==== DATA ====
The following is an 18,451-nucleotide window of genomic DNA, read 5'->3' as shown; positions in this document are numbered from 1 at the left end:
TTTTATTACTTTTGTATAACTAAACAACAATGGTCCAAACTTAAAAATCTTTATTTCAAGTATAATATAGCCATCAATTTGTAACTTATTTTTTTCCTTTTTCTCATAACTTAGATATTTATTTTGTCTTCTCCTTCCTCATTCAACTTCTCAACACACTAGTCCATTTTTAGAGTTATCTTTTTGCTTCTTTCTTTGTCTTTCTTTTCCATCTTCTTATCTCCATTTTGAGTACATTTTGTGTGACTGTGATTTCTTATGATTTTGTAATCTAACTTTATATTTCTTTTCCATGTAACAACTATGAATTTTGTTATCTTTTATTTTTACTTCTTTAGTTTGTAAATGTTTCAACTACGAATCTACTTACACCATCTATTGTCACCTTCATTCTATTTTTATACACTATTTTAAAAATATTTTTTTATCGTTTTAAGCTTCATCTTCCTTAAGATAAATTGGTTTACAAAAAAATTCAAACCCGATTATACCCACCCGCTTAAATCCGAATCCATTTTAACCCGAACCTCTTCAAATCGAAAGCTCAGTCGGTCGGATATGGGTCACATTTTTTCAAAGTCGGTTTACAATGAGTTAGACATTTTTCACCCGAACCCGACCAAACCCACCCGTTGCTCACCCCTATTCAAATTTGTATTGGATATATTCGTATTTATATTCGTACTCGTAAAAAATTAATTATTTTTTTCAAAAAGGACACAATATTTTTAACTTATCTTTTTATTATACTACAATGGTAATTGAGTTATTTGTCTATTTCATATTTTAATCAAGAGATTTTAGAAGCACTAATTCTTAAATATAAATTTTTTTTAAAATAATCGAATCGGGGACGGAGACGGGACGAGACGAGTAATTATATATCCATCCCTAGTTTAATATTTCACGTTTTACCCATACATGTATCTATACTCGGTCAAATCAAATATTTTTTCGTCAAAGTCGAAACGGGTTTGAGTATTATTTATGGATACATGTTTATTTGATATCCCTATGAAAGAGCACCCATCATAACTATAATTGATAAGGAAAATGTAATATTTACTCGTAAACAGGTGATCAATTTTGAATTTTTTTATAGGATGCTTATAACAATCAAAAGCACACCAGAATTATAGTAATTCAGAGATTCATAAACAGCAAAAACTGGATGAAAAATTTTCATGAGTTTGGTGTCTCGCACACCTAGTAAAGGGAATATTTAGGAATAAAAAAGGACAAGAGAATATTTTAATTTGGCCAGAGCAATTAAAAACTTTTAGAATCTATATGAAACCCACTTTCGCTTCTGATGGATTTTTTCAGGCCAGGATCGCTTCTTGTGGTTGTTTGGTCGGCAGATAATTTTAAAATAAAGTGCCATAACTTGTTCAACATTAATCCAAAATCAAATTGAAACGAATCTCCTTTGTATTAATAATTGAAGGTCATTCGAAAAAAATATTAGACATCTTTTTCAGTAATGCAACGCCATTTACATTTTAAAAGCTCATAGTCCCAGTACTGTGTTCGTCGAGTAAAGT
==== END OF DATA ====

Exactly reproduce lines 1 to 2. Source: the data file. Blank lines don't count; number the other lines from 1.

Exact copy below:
The following is an 18,451-nucleotide window of genomic DNA, read 5'->3' as shown; positions in this document are numbered from 1 at the left end:
TTTTATTACTTTTGTATAACTAAACAACAATGGTCCAAACTTAAAAATCTTTATTTCAAGTATAATATAGCCATCAATTTGTAACTTATTTTTTTCCTTTTTCTCATAACTTAGATATTTATTTTGTCTTCTCCTTCCTCATTCAACTTCTCAACACACTAGTCCATTTTTAGAGTTATCTTTTTGCTTCTTTCTTTGTCTTTCTTTTCCATCTTCTTATCTCCATTTTGAGTACATTTTGTGTGACTGTGATTTCTTATGATTTTGTAATCTAACTTTATATTTCTTTTCCATGTAACAACTATGAATTTTGTTATCTTTTATTTTTACTTCTTTAGTTTGTAAATGTTTCAACTACGAATCTACTTACACCATCTATTGTCACCTTCATTCTATTTTTATACACTATTTTAAAAATATTTTTTTATCGTTTTAAGCTTCATCTTCCTTAAGATAAATTGGTTTACAAAAAAATTCAAACCCGATTATACCCACCCGCTTAAATCCGAATCCATTTTAACCCGAACCTCTTCAAATCGAAAGCTCAGTCGGTCGGATATGGGTCACATTTTTTCAAAGTCGGTTTACAATGAGTTAGACATTTTTCACCCGAACCCGACCAAACCCACCCGTTGCTCACCCCTATTCAAATTTGTATTGGATATATTCGTATTTATATTCGTACTCGTAAAAAATTAATTATTTTTTTCAAAAAGGACACAATATTTTTAACTTATCTTTTTATTATACTACAATGGTAATTGAGTTATTTGTCTATTTCATATTTTAATCAAGAGATTTTAGAAGCACTAATTCTTAAATATAAATTTTTTTTAAAATAATCGAATCGGGGACGGAGACGGGACGAGACGAGTAATTATATATCCATCCCTAGTTTAATATTTCACGTTTTACCCATACATGTATCTATACTCGGTCAAATCAAATATTTTTTCGTCAAAGTCGAAACGGGTTTGAGTATTATTTATGGATACATGTTTATTTGATATCCCTATGAAAGAGCACCCATCATAACTATAATTGATAAGGAAAATGTAATATTTACTCGTAAACAGGTGATCAATTTTGAATTTTTTTATAGGATGCTTATAACAATCAAAAGCACACCAGAATTATAGTAATTCAGAGATTCATAAACAGCAAAAACTGGATGAAAAATTTTCATGAGTTTGGTGTCTCGCACACCTAGTAAAGGGAATATTTAGGAATAAAAAAGGACAAGAGAATATTTTAATTTGGCCAGAGCAATTAAAAACTTTTAGAATCTATATGAAACCCACTTTCGCTTCTGATGGATTTTTTCAGGCCAGGATCGCTTCTTGTGGTTGTTTGGTCGGCAGATAATTTTAAAATAAAGTGCCATAACTTGTTCAACATTAATCCAAAATCAAATTGAAACGAATCTCCTTTGTATTAATAATTGAAGGTCATTCGAAAAAAATATTAGACATCTTTTTCAGTAATGCAACGCCATTTACATTTTAAAAGCTCATAGTCCCAGTACTGTGTTCGTCGAGTAAAGT